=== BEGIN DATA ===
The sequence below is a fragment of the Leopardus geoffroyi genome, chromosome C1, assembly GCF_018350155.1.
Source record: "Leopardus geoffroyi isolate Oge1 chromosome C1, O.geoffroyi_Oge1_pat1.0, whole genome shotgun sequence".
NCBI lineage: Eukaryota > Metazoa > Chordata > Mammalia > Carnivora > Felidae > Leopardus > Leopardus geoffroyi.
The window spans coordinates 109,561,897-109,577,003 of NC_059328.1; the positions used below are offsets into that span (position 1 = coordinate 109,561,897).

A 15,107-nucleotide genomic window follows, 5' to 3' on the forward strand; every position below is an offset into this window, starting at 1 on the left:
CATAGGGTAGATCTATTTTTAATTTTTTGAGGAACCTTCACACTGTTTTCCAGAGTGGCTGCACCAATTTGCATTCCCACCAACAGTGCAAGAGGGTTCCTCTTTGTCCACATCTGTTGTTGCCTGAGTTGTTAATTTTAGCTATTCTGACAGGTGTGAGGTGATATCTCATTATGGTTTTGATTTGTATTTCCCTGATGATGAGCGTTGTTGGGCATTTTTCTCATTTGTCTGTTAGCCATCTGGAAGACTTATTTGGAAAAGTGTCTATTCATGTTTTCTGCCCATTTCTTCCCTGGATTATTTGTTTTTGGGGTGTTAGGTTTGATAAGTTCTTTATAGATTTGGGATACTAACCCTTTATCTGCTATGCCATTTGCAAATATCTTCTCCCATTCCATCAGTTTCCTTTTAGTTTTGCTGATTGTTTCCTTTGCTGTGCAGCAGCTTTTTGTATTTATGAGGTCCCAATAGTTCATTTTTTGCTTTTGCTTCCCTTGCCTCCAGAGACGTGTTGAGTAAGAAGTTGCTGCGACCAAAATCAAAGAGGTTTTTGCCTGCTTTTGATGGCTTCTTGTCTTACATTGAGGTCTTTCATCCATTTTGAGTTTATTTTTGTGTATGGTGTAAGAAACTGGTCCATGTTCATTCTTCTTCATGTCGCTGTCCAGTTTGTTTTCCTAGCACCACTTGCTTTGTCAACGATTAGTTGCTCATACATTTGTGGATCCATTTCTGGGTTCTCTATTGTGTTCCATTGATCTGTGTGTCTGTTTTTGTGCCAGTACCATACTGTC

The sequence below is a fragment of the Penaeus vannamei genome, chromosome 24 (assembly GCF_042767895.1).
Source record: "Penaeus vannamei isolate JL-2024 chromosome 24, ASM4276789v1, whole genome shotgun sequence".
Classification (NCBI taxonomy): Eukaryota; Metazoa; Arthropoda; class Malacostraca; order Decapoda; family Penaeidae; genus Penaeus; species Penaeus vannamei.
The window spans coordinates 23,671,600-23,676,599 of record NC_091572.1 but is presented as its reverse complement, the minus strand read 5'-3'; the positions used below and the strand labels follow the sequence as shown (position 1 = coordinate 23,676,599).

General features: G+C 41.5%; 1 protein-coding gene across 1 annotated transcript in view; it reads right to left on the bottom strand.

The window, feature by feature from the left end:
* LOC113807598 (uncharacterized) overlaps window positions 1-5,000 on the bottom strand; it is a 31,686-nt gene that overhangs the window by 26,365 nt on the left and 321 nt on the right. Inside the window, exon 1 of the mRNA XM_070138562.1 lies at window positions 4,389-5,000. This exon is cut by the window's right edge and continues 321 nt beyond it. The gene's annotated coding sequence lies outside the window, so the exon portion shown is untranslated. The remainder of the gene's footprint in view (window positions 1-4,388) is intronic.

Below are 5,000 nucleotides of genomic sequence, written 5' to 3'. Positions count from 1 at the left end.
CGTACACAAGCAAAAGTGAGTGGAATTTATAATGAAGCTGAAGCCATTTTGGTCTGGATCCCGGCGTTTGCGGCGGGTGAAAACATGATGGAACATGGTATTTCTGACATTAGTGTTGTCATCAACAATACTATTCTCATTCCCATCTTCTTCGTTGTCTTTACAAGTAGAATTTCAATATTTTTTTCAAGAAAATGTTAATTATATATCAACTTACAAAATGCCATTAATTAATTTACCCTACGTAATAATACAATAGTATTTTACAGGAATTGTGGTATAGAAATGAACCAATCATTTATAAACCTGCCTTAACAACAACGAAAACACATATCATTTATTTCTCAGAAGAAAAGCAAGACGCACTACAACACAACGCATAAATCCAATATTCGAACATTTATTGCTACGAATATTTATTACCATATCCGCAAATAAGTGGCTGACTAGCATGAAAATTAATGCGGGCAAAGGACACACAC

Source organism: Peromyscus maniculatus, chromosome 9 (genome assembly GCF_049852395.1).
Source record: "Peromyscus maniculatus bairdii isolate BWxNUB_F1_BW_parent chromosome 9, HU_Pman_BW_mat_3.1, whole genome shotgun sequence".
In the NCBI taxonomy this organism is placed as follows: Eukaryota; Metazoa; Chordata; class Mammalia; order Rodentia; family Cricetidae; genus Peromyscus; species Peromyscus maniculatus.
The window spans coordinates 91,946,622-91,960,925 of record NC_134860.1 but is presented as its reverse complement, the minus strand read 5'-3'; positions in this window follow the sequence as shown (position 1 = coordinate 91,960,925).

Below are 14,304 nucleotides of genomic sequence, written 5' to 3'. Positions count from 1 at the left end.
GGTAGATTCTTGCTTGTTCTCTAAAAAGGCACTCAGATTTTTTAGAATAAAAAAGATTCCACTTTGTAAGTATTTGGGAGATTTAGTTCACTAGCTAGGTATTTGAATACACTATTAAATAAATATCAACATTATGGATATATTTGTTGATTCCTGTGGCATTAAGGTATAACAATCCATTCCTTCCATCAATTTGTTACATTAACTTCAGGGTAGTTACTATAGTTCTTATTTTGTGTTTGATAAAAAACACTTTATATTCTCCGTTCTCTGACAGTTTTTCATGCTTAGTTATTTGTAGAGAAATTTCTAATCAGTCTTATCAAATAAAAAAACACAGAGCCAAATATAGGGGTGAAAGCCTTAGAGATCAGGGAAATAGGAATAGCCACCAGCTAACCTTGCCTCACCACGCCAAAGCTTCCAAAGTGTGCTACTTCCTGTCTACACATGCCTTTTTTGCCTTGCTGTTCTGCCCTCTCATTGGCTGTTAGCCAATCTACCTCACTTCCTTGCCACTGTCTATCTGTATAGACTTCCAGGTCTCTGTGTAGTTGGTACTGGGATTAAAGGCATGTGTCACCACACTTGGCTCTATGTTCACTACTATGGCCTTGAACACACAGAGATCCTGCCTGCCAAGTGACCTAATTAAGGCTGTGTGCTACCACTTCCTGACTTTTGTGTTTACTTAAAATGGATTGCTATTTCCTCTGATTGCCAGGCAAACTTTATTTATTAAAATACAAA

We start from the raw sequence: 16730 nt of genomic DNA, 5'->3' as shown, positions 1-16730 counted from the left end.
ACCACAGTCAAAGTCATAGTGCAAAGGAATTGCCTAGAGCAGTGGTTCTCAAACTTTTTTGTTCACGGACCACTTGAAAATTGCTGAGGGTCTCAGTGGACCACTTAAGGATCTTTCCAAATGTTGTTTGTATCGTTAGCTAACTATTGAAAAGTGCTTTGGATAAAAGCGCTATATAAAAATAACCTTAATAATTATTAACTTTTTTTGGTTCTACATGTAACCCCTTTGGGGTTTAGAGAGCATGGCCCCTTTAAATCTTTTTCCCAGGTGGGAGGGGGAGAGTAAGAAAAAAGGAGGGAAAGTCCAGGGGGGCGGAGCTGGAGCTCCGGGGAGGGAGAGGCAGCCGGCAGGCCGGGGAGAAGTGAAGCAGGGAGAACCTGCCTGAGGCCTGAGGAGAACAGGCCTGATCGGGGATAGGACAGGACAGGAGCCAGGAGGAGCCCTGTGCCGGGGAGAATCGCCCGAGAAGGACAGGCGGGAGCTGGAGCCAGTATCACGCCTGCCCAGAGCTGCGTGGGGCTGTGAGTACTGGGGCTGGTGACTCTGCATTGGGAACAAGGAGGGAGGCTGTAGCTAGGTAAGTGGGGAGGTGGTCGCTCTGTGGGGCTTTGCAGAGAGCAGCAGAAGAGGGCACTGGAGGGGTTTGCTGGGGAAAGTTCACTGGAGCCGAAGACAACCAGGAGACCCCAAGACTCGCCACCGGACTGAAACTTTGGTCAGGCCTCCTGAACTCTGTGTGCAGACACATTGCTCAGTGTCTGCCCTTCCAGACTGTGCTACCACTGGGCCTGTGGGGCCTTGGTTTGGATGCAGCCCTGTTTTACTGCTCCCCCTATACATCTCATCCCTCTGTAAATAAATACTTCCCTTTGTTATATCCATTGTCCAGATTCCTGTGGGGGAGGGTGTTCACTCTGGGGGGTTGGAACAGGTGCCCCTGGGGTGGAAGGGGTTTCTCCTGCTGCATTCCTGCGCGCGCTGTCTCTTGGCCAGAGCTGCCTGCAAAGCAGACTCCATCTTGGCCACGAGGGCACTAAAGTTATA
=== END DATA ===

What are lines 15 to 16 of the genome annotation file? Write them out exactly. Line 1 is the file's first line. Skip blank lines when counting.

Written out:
CGTACACAAGCAAAAGTGAGTGGAATTTATAATGAAGCTGAAGCCATTTTGGTCTGGATCCCGGCGTTTGCGGCGGGTGAAAACATGATGGAACATGGTATTTCTGACATTAGTGTTGTCATCAACAATACTATTCTCATTCCCATCTTCTTCGTTGTCTTTACAAGTAGAATTTCAATATTTTTTTCAAGAAAATGTTAATTATATATCAACTTACAAAATGCCATTAATTAATTTACCCTACGTAATAATACAATAGTATTTTACAGGAATTGTGGTATAGAAATGAACCAATCATTTATAAACCTGCCTTAACAACAACGAAAACACATATCATTTATTTCTCAGAAGAAAAGCAAGACGCACTACAACACAACGCATAAATCCAATATTCGAACATTTATTGCTACGAATATTTATTACCATATCCGCAAATAAGTGGCTGACTAGCATGAAAATTAATGCGGGCAAAGGACACACAC

Source organism: Peromyscus maniculatus, chromosome 9 (genome assembly GCF_049852395.1).